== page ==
Splenic preservation is regarded as a potential benefit of LDP, either by Warshaw technique or vessel-sparing spleen preservation [21]. However, the second approach is not recommended in patients presenting with malignant lesions due to oncologic safety considerations. Zhou et al. recently conducted an analysis of 246 patients undergoing LDP comparing postoperative outcome following Warshaw procedure or vessel-sparing spleen preservation for benign or low-grade malignant disease of the pancreas [28]. The authors observed higher rates of spleen infarction and development of perigastric varices in patients undergoing Warshaw procedures. However, this did not translate to an increase in postoperative morbidity, suggesting safety of both spleen-preserving techniques. Our study suggests that LDP is associated with higher rates of spleen preservation, with a higher rate of Warshaw procedures than ODP.

Although several attempts have been made to reduce postoperative morbidity resulting from pancreatectomy, overall complication rates remain high, also in LDP. Malleo et al. demonstrated overall postoperative morbidity in 47% of LDP patients, where 27% suffered from POPF [29]. Weber et al. identified high BMI, extensive length of pancreatic resection specimen, and estimated high blood loss to negatively impact postoperative morbidity [30]. The rates of POPF and DGE, the main contributing factors to postoperative morbidity, showed no difference in LDP compared to ODP in the recently published meta-analyses [4, 5, 6, 9]. Multiple studies indicated reduced overall postoperative complications [5, 9, 23, 27], while other high-volume series failed to show a difference [3, 6, 25]. The current study disclosed a higher rate of grade A POPF with LDP, which by definition are not clinically relevant [15]. Wound infection rates are rarely assessed by studies comparing LDP versus ODP, which is surprising, as reduction in wound infection rate is a postulated advantage of laparoscopic surgery in general. Most available studies report reduced surgical site infections with LDP [4, 5, 12], but this could not be confirmed in our study. Also, regarding blood loss following LDP, published data remains heterogeneous. Several studies demonstrate reduced blood loss following LDP [5, 11, 12, 23]. However, other multiple high-volume studies indicated comparable rates of blood loss in LDP and ODP patients [3, 6, 7, 31], consistent with our findings. The observed trends towards reduced ventilation requirements and even mortality in LDP were tempting, but not statistically significant. In summary, superiority of LDP in terms of overall and severe perioperative morbidity remains controversial.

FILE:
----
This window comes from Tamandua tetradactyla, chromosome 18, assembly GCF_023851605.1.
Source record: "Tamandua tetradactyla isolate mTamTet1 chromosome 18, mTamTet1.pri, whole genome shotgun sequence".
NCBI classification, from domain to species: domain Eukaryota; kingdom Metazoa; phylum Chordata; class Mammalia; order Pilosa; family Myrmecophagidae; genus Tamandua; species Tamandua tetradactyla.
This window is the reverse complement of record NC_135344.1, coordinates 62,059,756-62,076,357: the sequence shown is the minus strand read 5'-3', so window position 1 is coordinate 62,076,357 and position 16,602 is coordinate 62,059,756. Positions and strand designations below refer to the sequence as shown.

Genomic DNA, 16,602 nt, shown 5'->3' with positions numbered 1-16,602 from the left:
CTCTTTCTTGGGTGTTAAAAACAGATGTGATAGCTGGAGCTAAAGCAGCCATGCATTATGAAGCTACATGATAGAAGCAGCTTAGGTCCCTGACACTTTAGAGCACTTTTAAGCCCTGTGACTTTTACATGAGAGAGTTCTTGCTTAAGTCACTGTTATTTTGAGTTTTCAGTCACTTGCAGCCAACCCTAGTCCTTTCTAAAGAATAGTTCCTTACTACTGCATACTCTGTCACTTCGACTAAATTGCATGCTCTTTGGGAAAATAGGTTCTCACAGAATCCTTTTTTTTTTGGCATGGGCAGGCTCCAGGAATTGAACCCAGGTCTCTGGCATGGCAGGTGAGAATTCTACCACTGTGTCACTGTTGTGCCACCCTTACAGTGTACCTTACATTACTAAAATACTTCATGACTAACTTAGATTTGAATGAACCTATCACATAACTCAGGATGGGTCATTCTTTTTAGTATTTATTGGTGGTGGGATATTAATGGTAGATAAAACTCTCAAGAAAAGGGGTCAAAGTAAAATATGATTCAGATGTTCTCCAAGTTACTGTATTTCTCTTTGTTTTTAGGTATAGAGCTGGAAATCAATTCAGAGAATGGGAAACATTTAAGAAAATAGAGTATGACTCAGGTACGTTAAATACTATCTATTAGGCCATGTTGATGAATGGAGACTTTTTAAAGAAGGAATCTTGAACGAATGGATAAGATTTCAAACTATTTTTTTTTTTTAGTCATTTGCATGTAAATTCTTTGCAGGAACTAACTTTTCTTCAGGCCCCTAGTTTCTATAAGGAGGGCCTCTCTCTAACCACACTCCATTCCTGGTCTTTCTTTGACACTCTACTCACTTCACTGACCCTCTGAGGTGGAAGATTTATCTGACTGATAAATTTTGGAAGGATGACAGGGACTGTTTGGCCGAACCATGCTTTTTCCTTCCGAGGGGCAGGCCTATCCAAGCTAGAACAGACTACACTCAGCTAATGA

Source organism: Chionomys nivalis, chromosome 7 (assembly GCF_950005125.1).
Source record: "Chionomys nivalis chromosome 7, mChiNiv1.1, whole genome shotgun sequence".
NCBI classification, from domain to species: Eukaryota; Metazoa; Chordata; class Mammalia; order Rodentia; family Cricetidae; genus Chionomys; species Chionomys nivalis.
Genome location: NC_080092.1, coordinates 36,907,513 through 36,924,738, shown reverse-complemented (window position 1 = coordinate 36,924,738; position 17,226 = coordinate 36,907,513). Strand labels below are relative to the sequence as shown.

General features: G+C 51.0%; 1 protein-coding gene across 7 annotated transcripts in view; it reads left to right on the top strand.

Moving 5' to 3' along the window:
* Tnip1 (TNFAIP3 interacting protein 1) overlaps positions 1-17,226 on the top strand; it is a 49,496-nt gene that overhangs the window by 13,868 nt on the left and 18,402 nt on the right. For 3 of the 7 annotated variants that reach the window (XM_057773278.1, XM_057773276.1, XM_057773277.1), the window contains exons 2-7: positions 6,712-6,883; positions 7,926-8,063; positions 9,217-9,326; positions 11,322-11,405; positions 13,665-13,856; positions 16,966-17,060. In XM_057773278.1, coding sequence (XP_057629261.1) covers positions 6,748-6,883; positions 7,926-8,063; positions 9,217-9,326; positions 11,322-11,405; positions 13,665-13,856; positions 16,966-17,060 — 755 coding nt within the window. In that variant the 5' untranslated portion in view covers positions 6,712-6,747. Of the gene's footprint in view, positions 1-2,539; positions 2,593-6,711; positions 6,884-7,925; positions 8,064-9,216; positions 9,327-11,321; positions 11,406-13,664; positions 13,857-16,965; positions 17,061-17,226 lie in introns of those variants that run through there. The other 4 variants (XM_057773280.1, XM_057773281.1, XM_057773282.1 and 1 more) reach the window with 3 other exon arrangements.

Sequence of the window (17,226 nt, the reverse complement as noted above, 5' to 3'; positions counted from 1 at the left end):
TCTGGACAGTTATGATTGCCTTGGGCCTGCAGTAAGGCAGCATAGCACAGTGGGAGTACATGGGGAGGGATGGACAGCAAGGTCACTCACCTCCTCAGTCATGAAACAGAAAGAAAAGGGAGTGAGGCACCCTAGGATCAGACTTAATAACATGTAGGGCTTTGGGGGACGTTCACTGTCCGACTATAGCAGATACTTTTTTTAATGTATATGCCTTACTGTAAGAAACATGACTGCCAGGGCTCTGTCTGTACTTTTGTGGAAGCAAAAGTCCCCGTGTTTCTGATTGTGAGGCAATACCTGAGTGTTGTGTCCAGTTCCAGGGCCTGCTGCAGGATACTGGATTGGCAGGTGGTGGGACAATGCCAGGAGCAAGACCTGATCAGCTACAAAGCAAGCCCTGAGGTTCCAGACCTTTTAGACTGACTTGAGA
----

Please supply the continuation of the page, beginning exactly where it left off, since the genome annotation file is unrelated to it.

A shorter time to recover is reflected by significantly reduced hospital stay in LDP compared to ODP, consistent with the vast majority of studies [4, 5, 7, 23, 24, 25, 31, 32]. Only few LDP studies considered readmission rates, and a recent meta-analysis did not find a significant difference in this respect [5]. However, Baker et al. [33] observed that adding readmission to the length of stay, the benefit of shorter hospital stay in LDP was lost. Our data also shows increased readmission rates with LDP. The StudoQ|Pancreas data do not record the length of hospital stay during readmission, so the analysis of pooled length of stay was not possible. Nevertheless, the significant advantage of shorter hospital stay persisted when cases with readmission were excluded in LDP and ODP. These findings might be interpreted as evidence for faster recovery in LDP, which is lost in patients with complications necessitating readmission.